What is a Premium Adjustable Convertible Security - PEACS
A premium Adjustable Convertible Security (PEACS) is a debt instrument that combines a coupon paying bond with the option to convert the bond into common stock at a set price.
BREAKING DOWN Premium Adjustable Convertible Security - PEACS
A premium Adjustable Convertible Securities (PEACS) are frequently described as hybrid securities because they combine features of debt and equity, converting to ordinary shares at a set date based on a pre-determined ratio. Hybrid securities generally pay a rate of return, which could be fixed or variable, for a certain pre-determined period. However, they also contain characteristics of an equity investment, which means there is an increased element of risk, as well.
Convertible securities typically offer a guaranteed interest payment at a specified rate, along with a par value that is achieved at maturity. Unlike a standard bond, however, a convertible security offers the option for the holder to transform the securities into equities if they choose to do so.
Other types of hybrid securities include pay-in-kind toggle notes, which allow the issuing company to toggle the payment from interest rates to additional debt owing to the investor.
Pros and Cons of Premium Adjustable Convertible Security (PEACS)
If the conversion option is not exercised, a Premium Adjustable Convertible Security (PEACS) would continue to act like a normal coupon paying bond, and would provide the investor with accrued interest earnings through the maturity date. This payout is generally lower than what investors would experience with a standard coupon paying security, because the investor is sacrificing some potential guaranteed payout in exchange for the opportunity to switch to an equity investment structure if they decide to exercise that option.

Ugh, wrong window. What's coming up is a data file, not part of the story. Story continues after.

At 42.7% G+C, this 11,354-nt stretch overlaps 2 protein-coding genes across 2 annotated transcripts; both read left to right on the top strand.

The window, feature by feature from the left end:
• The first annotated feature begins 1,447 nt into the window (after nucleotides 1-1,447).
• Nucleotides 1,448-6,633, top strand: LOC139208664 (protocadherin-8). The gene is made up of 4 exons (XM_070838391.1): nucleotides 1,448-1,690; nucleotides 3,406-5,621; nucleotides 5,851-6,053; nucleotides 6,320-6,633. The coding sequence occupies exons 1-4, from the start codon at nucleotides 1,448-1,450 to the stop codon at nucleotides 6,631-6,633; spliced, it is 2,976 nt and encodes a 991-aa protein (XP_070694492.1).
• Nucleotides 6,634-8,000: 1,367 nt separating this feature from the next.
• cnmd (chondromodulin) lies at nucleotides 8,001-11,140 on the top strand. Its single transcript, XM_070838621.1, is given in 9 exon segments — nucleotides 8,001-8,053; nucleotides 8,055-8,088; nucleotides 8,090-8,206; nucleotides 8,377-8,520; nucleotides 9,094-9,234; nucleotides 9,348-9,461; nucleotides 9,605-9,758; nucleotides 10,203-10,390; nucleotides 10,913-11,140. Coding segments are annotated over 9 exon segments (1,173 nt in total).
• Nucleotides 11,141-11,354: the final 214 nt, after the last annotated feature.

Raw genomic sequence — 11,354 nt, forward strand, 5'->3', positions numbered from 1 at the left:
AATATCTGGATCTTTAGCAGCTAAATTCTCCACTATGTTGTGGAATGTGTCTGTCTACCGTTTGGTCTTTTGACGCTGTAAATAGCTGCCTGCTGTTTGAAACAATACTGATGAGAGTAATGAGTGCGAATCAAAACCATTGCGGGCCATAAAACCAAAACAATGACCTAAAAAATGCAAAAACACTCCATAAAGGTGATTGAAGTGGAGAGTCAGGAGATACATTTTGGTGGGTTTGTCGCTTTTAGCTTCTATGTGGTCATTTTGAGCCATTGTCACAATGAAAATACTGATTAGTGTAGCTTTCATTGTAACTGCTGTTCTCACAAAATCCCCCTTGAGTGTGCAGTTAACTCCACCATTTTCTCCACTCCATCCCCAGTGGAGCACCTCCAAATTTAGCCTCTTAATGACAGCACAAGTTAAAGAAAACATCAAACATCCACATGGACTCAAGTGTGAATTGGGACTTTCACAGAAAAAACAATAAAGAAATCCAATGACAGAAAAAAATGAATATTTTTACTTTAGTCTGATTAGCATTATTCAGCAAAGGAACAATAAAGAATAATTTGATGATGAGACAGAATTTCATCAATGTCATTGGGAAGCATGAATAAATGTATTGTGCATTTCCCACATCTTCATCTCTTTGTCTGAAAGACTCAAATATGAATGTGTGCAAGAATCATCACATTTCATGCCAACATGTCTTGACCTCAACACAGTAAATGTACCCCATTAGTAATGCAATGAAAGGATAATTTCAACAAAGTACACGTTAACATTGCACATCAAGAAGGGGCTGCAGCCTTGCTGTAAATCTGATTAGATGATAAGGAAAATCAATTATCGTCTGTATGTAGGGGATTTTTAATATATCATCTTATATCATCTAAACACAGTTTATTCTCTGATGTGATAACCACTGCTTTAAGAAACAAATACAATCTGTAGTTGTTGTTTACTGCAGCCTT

Convertible securities like a PEACS allow investors to acquire a debt instrument with rights to interest and principal payments without sacrificing the chance to participate in the company's capital appreciation. When a company does well, investors can convert the debenture into stock that has a higher value. When a company is less successful, investors can retain the bond and receive interest and principal payments. Convertible-bond mutual funds can provide a diversified investment in convertibles. These funds are meant to offer most of the upside potential of stocks while limiting downside risk.
Because of the unique structure and intricacies involved with PEACS, and to some extent convertible securities in general, it is important for investors to educate themselves about how these financial instruments work. Less experienced investors should consult the input of a financial advisor before making major investment decisions, including those that involve convertible securities.